LTC Bullet: Is it Really Hopeless to Reduce Medicaid LTC Costs?

Friday, June 23, 2017


LTC Comment: Kaiser Family Foundation researchers despair of reducing Medicaid LTC expenditures, but their “literature review” is incomplete, misleading and risky.



LTC Comment: The news is full of scary stories about Republicans’ plans to curtail Medicaid spending. Are these reports valid or is the risk of letting the Medicaid fiscal monster continue to grow even more dangerous?

That’s a good question. The best way to answer it is to examine the relevant empirical research bearing on the subject. To do so would entail reviewing the evidence on both sides of the question. First, you’d need to ascertain whether current Medicaid spending growth is sustainable. If not, then you’d review the available approaches to control spending for their potential success.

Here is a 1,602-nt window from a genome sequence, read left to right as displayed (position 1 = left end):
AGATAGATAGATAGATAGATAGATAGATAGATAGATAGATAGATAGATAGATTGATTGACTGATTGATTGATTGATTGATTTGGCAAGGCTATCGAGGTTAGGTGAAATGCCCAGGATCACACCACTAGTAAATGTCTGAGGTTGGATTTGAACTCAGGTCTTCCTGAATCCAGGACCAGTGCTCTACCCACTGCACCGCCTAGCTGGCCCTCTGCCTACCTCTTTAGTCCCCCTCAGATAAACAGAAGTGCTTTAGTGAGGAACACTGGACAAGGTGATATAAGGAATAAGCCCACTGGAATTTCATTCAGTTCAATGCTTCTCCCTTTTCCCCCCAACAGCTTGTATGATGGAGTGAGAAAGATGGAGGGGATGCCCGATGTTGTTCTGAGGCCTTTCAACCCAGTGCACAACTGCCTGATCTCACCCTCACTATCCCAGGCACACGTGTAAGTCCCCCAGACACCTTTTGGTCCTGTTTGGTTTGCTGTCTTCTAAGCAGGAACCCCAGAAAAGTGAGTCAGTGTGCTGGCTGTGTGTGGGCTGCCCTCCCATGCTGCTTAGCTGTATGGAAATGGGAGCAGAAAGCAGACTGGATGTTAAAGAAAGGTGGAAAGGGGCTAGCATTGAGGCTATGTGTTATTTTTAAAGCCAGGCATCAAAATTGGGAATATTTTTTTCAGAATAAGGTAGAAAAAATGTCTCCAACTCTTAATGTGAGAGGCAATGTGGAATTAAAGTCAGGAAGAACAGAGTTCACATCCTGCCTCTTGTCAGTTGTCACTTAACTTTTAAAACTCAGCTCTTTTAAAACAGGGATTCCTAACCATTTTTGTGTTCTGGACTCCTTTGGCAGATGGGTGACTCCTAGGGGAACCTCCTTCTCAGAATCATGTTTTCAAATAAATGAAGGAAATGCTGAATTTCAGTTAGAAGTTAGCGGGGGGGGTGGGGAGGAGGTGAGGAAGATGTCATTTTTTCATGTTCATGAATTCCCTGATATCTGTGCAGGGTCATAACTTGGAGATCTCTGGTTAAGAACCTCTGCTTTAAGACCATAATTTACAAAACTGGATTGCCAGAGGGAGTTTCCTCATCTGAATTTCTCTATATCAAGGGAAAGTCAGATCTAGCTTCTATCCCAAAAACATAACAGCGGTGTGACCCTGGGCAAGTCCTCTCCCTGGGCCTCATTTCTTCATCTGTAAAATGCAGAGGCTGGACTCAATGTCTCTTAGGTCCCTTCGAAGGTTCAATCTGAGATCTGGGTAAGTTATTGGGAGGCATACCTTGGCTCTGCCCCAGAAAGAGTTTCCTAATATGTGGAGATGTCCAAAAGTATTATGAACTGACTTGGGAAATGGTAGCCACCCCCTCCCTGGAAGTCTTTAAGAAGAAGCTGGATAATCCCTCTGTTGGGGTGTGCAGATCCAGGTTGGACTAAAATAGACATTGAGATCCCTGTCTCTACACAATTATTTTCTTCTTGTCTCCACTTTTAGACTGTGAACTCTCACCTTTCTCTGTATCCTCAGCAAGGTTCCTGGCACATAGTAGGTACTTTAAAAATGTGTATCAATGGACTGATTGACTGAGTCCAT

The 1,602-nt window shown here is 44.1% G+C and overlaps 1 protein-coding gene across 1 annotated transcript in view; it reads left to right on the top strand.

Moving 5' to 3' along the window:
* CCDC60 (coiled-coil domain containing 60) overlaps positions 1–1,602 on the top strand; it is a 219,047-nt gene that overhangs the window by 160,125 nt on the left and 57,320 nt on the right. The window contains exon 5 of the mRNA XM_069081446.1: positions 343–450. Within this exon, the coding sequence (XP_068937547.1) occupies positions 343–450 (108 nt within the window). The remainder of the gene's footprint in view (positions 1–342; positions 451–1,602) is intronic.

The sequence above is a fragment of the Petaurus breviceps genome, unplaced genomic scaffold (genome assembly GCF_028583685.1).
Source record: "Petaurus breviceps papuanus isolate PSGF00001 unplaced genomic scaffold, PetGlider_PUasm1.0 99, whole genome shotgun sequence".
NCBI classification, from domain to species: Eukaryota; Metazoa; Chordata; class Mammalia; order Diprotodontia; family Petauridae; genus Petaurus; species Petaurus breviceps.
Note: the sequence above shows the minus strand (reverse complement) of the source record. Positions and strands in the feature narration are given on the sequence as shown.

Researchers representing the Kaiser Family Foundation (KFF) skipped the first step and went directly to debunking virtually all possible approaches to reduce Medicaid expenditure growth. We’ll take them to task today regarding their findings that bear on long-term care financing.

Following are quotes from KFF’s newly published “Strategies to Reduce Medicaid Spending: Findings From A Literature Review” authored by Joshua M. Wiener, Melissa Romaire, Nga (Trini) Thach, Aubrey Collins, Konny Kim, Huiling Pan, Giuseppina Chiri, Anna Sommers, and Susan Haber of RTI International and MaryBeth Musumeci and Julia Paradise of the Kaiser Family Foundation. Our comments follow each quote.

KFF Strategies: “The Congressional Budget Office (CBO) estimates that the AHCA’s Medicaid financing changes, along with its repeal of enhanced federal matching funds for the Affordable Care Act’s Medicaid expansion, would reduce federal Medicaid spending by $834 billion from 2017 to 2026, resulting in a 24% reduction in federal Medicaid funds in 2026. States are unlikely to be able to replace a loss of federal funds of that magnitude by increasing taxes or reducing spending in other areas, such as education.” (p. 1)